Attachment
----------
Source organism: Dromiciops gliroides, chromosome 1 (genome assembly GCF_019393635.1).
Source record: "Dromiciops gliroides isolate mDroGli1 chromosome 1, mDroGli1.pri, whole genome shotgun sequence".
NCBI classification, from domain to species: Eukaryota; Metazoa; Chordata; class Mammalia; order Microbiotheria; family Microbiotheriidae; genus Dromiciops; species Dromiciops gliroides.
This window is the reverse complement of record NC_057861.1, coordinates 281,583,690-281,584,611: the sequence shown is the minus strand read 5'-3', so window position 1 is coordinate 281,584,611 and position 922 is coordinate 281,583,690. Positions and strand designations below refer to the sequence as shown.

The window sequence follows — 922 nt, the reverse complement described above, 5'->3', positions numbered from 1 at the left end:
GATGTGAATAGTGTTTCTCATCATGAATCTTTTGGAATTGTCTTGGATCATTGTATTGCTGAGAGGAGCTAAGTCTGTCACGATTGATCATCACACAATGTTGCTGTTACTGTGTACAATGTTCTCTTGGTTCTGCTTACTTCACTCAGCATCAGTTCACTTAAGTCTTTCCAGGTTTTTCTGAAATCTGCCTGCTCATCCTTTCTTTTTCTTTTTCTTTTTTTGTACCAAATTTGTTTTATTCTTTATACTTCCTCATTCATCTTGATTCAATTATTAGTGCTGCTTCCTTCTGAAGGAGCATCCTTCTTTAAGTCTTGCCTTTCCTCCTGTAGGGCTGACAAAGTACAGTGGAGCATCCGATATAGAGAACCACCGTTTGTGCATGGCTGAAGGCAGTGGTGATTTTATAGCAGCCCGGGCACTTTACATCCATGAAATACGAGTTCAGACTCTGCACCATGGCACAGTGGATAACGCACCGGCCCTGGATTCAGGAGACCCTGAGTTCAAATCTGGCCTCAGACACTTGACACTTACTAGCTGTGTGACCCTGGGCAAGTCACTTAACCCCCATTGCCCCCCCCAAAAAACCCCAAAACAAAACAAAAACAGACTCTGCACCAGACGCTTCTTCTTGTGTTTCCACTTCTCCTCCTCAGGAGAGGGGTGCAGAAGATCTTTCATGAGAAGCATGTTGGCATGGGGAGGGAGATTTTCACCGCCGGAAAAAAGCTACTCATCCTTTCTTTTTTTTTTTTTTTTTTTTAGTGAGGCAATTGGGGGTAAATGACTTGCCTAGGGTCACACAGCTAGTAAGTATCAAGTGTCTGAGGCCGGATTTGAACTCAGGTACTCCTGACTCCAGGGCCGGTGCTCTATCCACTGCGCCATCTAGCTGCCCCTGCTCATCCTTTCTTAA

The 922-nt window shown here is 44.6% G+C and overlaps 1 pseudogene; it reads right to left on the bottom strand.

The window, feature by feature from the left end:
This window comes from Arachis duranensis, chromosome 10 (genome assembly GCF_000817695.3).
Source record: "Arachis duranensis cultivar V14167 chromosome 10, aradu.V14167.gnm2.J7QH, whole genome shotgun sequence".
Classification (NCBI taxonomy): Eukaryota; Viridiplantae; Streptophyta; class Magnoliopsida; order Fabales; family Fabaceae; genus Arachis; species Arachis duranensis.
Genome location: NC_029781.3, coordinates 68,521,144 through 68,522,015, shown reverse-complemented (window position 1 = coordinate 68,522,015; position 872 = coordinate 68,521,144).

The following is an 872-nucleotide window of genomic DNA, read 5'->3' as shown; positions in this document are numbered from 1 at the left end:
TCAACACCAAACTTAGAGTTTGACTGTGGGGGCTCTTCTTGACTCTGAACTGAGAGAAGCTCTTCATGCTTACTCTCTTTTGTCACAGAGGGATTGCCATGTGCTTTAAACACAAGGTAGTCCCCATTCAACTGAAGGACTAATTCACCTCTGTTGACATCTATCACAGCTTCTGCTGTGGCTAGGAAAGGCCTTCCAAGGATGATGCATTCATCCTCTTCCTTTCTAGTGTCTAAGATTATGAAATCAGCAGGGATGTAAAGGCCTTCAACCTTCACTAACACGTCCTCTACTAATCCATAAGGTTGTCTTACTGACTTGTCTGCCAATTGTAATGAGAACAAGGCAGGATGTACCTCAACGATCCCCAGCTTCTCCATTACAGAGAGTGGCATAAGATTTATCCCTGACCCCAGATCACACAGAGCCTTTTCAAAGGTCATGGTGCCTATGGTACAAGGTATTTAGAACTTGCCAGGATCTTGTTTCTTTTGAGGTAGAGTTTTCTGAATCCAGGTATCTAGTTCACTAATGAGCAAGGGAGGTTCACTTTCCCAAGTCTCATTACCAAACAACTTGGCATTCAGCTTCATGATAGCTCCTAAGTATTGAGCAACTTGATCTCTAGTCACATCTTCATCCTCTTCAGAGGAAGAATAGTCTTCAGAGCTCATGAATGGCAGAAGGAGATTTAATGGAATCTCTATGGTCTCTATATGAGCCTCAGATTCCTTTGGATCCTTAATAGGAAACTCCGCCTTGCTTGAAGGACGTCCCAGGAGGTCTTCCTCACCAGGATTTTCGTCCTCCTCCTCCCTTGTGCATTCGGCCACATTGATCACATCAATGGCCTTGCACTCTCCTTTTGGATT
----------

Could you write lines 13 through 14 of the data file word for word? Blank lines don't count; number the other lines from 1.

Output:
The following is an 872-nucleotide window of genomic DNA, read 5'->3' as shown; positions in this document are numbered from 1 at the left end:
TCAACACCAAACTTAGAGTTTGACTGTGGGGGCTCTTCTTGACTCTGAACTGAGAGAAGCTCTTCATGCTTACTCTCTTTTGTCACAGAGGGATTGCCATGTGCTTTAAACACAAGGTAGTCCCCATTCAACTGAAGGACTAATTCACCTCTGTTGACATCTATCACAGCTTCTGCTGTGGCTAGGAAAGGCCTTCCAAGGATGATGCATTCATCCTCTTCCTTTCTAGTGTCTAAGATTATGAAATCAGCAGGGATGTAAAGGCCTTCAACCTTCACTAACACGTCCTCTACTAATCCATAAGGTTGTCTTACTGACTTGTCTGCCAATTGTAATGAGAACAAGGCAGGATGTACCTCAACGATCCCCAGCTTCTCCATTACAGAGAGTGGCATAAGATTTATCCCTGACCCCAGATCACACAGAGCCTTTTCAAAGGTCATGGTGCCTATGGTACAAGGTATTTAGAACTTGCCAGGATCTTGTTTCTTTTGAGGTAGAGTTTTCTGAATCCAGGTATCTAGTTCACTAATGAGCAAGGGAGGTTCACTTTCCCAAGTCTCATTACCAAACAACTTGGCATTCAGCTTCATGATAGCTCCTAAGTATTGAGCAACTTGATCTCTAGTCACATCTTCATCCTCTTCAGAGGAAGAATAGTCTTCAGAGCTCATGAATGGCAGAAGGAGATTTAATGGAATCTCTATGGTCTCTATATGAGCCTCAGATTCCTTTGGATCCTTAATAGGAAACTCCGCCTTGCTTGAAGGACGTCCCAGGAGGTCTTCCTCACCAGGATTTTCGTCCTCCTCCTCCCTTGTGCATTCGGCCACATTGATCACATCAATGGCCTTGCACTCTCCTTTTGGATT